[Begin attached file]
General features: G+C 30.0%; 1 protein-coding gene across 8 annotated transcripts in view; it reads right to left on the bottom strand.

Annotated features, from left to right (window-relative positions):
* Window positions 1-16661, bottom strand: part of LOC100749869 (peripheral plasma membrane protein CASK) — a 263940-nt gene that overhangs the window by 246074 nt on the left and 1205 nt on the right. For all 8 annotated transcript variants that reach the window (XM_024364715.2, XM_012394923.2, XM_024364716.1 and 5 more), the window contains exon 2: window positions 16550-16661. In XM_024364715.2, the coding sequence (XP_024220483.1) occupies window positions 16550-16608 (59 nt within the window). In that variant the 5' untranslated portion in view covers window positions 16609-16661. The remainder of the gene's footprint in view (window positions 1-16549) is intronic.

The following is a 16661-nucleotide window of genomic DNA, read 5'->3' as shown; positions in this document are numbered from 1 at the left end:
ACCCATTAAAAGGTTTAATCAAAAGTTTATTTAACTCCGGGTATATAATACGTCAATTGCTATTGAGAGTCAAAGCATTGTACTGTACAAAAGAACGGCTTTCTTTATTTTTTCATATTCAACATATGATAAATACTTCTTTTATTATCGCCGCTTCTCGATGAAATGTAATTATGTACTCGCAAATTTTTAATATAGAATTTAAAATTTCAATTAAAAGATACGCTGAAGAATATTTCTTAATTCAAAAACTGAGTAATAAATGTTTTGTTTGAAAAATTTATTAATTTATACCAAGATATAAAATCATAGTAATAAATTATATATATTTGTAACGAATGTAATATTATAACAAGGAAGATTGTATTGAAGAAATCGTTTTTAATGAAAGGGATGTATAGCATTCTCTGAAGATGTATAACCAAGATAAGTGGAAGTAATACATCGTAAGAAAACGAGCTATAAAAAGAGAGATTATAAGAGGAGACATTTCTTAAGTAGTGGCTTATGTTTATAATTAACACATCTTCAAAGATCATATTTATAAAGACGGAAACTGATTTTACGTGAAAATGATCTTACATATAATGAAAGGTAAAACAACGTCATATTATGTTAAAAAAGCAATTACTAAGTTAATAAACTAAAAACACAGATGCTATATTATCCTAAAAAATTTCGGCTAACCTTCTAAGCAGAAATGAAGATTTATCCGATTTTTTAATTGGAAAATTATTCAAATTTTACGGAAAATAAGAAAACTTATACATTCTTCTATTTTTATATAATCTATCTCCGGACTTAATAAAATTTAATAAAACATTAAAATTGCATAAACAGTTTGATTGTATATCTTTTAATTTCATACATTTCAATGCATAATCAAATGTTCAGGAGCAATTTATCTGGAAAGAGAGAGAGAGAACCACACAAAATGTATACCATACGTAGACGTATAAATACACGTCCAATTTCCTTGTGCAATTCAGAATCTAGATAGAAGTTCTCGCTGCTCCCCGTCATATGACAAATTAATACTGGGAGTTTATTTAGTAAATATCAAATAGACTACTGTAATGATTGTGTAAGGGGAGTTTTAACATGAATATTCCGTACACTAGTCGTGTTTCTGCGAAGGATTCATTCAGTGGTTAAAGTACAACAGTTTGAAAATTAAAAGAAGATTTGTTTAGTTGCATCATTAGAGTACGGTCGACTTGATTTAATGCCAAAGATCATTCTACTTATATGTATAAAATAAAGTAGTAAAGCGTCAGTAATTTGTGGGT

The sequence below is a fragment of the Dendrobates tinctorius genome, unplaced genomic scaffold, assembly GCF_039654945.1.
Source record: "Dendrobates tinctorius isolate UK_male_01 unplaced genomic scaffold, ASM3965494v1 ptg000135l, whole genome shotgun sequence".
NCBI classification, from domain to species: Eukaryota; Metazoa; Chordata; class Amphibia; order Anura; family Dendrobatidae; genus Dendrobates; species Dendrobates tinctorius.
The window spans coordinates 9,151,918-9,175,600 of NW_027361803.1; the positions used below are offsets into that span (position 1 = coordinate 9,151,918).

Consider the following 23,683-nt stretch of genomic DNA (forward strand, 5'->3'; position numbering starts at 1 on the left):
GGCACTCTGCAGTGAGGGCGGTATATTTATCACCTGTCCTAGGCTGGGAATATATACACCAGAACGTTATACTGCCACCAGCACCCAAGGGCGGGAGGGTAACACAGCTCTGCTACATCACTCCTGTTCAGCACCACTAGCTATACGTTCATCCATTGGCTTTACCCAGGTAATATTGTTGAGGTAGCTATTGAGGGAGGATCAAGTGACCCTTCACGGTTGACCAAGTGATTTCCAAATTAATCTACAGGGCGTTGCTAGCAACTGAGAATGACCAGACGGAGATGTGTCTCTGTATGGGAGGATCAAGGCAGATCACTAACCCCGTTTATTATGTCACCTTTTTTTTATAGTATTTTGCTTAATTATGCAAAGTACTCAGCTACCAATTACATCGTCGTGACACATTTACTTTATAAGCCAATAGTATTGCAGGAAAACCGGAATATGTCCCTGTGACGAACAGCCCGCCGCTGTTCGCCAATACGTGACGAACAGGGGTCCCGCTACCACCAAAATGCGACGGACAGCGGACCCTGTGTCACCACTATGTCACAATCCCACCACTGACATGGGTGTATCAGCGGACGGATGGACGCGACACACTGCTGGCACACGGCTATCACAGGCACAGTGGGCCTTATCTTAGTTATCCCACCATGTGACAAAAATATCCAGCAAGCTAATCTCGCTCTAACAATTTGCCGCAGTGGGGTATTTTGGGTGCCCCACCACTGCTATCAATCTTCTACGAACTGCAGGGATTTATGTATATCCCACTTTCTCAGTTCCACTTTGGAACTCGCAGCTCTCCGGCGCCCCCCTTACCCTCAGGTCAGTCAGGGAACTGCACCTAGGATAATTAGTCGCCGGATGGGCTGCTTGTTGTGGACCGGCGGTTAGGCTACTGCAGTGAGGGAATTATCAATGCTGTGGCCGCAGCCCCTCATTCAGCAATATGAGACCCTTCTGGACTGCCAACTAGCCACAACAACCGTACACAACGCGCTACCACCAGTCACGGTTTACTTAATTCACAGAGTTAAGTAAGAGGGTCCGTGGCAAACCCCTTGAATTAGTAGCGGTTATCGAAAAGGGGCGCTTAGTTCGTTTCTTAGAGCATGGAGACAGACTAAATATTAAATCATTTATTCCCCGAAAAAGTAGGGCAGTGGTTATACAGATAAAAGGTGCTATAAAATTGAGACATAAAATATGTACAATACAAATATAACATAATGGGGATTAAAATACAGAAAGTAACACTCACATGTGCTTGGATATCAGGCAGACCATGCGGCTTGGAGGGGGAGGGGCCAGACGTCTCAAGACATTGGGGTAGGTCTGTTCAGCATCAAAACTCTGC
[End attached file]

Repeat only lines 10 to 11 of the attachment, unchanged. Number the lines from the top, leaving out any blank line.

Consider the following 23,683-nt stretch of genomic DNA (forward strand, 5'->3'; position numbering starts at 1 on the left):
GGCACTCTGCAGTGAGGGCGGTATATTTATCACCTGTCCTAGGCTGGGAATATATACACCAGAACGTTATACTGCCACCAGCACCCAAGGGCGGGAGGGTAACACAGCTCTGCTACATCACTCCTGTTCAGCACCACTAGCTATACGTTCATCCATTGGCTTTACCCAGGTAATATTGTTGAGGTAGCTATTGAGGGAGGATCAAGTGACCCTTCACGGTTGACCAAGTGATTTCCAAATTAATCTACAGGGCGTTGCTAGCAACTGAGAATGACCAGACGGAGATGTGTCTCTGTATGGGAGGATCAAGGCAGATCACTAACCCCGTTTATTATGTCACCTTTTTTTTATAGTATTTTGCTTAATTATGCAAAGTACTCAGCTACCAATTACATCGTCGTGACACATTTACTTTATAAGCCAATAGTATTGCAGGAAAACCGGAATATGTCCCTGTGACGAACAGCCCGCCGCTGTTCGCCAATACGTGACGAACAGGGGTCCCGCTACCACCAAAATGCGACGGACAGCGGACCCTGTGTCACCACTATGTCACAATCCCACCACTGACATGGGTGTATCAGCGGACGGATGGACGCGACACACTGCTGGCACACGGCTATCACAGGCACAGTGGGCCTTATCTTAGTTATCCCACCATGTGACAAAAATATCCAGCAAGCTAATCTCGCTCTAACAATTTGCCGCAGTGGGGTATTTTGGGTGCCCCACCACTGCTATCAATCTTCTACGAACTGCAGGGATTTATGTATATCCCACTTTCTCAGTTCCACTTTGGAACTCGCAGCTCTCCGGCGCCCCCCTTACCCTCAGGTCAGTCAGGGAACTGCACCTAGGATAATTAGTCGCCGGATGGGCTGCTTGTTGTGGACCGGCGGTTAGGCTACTGCAGTGAGGGAATTATCAATGCTGTGGCCGCAGCCCCTCATTCAGCAATATGAGACCCTTCTGGACTGCCAACTAGCCACAACAACCGTACACAACGCGCTACCACCAGTCACGGTTTACTTAATTCACAGAGTTAAGTAAGAGGGTCCGTGGCAAACCCCTTGAATTAGTAGCGGTTATCGAAAAGGGGCGCTTAGTTCGTTTCTTAGAGCATGGAGACAGACTAAATATTAAATCATTTATTCCCCGAAAAAGTAGGGCAGTGGTTATACAGATAAAAGGTGCTATAAAATTGAGACATAAAATATGTACAATACAAATATAACATAATGGGGATTAAAATACAGAAAGTAACACTCACATGTGCTTGGATATCAGGCAGACCATGCGGCTTGGAGGGGGAGGGGCCAGACGTCTCAAGACATTGGGGTAGGTCTGTTCAGCATCAAAACTCTGC